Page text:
When you check a bag before boarding an American Airlines flight, the location of your luggage can be checked through a smartphone app.
"Not only can passengers see where the bags are but so can our employees," American Airlines spokesman Ross Feinstein said.
The technology is not unique to American Airlines. Delta Air Lines recently invested $50 million to use radio-wave scanners to keep track of bags.
Such advancements are the main reason the world's airline industry has reported an all-time low rate of lost or mishandled luggage, according to a new study by SITA, a Geneva-based airline technology company.
The report, which surveyed 440 airlines and ground handlers that use SITA technology, said the worldwide rate of lost luggage dropped 10.5% in 2015 compared with the previous year, to 6.53 bags per 1,000 passengers. The decline comes as the number of airline passengers has jumped 7%, to 3.5 billion fliers in 2015, the report said.
In the United States, the rate of lost luggage dropped 10% in 2015 to 3.24 bags per 1,000 passengers, SITA said. The study is consistent with statistics from the U.S. Department of Transportation that show a steady decline in the U.S. rate over the last decade.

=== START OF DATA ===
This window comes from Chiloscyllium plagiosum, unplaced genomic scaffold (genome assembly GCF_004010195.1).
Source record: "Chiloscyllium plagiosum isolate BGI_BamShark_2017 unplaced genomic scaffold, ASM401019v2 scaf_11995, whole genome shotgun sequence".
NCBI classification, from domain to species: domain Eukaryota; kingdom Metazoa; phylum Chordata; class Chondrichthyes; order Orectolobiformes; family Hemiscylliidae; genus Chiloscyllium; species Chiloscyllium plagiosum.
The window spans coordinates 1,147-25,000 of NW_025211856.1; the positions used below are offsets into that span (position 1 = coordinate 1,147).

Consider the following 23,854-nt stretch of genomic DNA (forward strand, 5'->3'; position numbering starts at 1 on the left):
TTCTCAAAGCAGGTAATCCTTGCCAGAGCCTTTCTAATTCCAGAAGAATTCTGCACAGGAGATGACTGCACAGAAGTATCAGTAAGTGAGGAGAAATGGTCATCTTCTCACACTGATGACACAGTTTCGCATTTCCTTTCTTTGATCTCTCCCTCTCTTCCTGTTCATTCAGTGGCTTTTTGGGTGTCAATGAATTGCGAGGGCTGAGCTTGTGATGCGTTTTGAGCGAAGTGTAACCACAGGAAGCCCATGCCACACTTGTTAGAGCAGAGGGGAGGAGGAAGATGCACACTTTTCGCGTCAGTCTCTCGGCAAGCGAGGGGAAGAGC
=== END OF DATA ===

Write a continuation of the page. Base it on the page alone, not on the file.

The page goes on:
But airlines are not working hard to keep track of your bags just to keep passengers happy. It costs airlines big money to recover misplaced bags or reimburse passengers when luggage can't be found.
Thanks to investments by airlines, the global airline industry has cut the cost of mishandled bags from $4.2 billion in 2007 to $2.3 billion last year, the study found.
And there may soon be another reason for airlines to cut the rate of lost luggage: Federal lawmakers are now considering legislation that would require all airlines to reimburse passengers for checked bag fees if luggage is lost or delayed.